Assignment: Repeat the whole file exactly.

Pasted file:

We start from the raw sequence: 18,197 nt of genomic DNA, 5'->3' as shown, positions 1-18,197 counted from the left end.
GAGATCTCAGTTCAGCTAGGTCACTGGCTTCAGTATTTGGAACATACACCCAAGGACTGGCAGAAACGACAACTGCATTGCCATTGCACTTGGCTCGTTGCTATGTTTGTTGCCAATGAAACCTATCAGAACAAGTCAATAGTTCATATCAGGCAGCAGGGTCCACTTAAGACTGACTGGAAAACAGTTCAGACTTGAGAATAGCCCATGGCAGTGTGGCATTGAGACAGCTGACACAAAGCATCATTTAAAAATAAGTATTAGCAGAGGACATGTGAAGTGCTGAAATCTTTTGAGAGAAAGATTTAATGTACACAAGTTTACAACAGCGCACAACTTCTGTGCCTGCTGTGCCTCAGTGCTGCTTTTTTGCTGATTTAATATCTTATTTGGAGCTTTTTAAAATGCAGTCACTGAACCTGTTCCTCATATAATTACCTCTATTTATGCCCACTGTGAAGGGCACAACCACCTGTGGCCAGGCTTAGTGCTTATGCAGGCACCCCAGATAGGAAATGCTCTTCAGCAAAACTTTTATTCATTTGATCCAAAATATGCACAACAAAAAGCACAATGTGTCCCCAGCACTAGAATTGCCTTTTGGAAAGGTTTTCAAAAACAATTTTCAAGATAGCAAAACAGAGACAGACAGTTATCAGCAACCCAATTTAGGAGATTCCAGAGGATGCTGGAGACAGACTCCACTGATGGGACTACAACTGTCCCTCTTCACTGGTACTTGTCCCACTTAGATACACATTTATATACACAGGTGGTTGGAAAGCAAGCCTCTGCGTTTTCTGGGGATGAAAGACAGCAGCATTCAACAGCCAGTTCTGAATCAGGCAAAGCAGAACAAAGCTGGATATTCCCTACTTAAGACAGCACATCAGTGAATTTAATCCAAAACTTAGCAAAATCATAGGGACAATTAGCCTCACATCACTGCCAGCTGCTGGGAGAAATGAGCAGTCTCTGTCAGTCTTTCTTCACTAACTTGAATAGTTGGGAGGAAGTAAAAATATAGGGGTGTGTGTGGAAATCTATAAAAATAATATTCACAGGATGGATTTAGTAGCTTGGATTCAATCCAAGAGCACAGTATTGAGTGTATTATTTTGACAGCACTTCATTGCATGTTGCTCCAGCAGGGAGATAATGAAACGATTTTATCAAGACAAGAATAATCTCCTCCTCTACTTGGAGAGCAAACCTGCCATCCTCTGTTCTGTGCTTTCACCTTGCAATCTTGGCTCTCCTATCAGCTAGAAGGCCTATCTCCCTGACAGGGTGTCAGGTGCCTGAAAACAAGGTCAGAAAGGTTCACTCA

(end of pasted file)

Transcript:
We start from the raw sequence: 18,197 nt of genomic DNA, 5'->3' as shown, positions 1-18,197 counted from the left end.
GAGATCTCAGTTCAGCTAGGTCACTGGCTTCAGTATTTGGAACATACACCCAAGGACTGGCAGAAACGACAACTGCATTGCCATTGCACTTGGCTCGTTGCTATGTTTGTTGCCAATGAAACCTATCAGAACAAGTCAATAGTTCATATCAGGCAGCAGGGTCCACTTAAGACTGACTGGAAAACAGTTCAGACTTGAGAATAGCCCATGGCAGTGTGGCATTGAGACAGCTGACACAAAGCATCATTTAAAAATAAGTATTAGCAGAGGACATGTGAAGTGCTGAAATCTTTTGAGAGAAAGATTTAATGTACACAAGTTTACAACAGCGCACAACTTCTGTGCCTGCTGTGCCTCAGTGCTGCTTTTTTGCTGATTTAATATCTTATTTGGAGCTTTTTAAAATGCAGTCACTGAACCTGTTCCTCATATAATTACCTCTATTTATGCCCACTGTGAAGGGCACAACCACCTGTGGCCAGGCTTAGTGCTTATGCAGGCACCCCAGATAGGAAATGCTCTTCAGCAAAACTTTTATTCATTTGATCCAAAATATGCACAACAAAAAGCACAATGTGTCCCCAGCACTAGAATTGCCTTTTGGAAAGGTTTTCAAAAACAATTTTCAAGATAGCAAAACAGAGACAGACAGTTATCAGCAACCCAATTTAGGAGATTCCAGAGGATGCTGGAGACAGACTCCACTGATGGGACTACAACTGTCCCTCTTCACTGGTACTTGTCCCACTTAGATACACATTTATATACACAGGTGGTTGGAAAGCAAGCCTCTGCGTTTTCTGGGGATGAAAGACAGCAGCATTCAACAGCCAGTTCTGAATCAGGCAAAGCAGAACAAAGCTGGATATTCCCTACTTAAGACAGCACATCAGTGAATTTAATCCAAAACTTAGCAAAATCATAGGGACAATTAGCCTCACATCACTGCCAGCTGCTGGGAGAAATGAGCAGTCTCTGTCAGTCTTTCTTCACTAACTTGAATAGTTGGGAGGAAGTAAAAATATAGGGGTGTGTGTGGAAATCTATAAAAATAATATTCACAGGATGGATTTAGTAGCTTGGATTCAATCCAAGAGCACAGTATTGAGTGTATTATTTTGACAGCACTTCATTGCATGTTGCTCCAGCAGGGAGATAATGAAACGATTTTATCAAGACAAGAATAATCTCCTCCTCTACTTGGAGAGCAAACCTGCCATCCTCTGTTCTGTGCTTTCACCTTGCAATCTTGGCTCTCCTATCAGCTAGAAGGCCTATCTCCCTGACAGGGTGTCAGGTGCCTGAAAACAAGGTCAGAAAGGTTCACTCA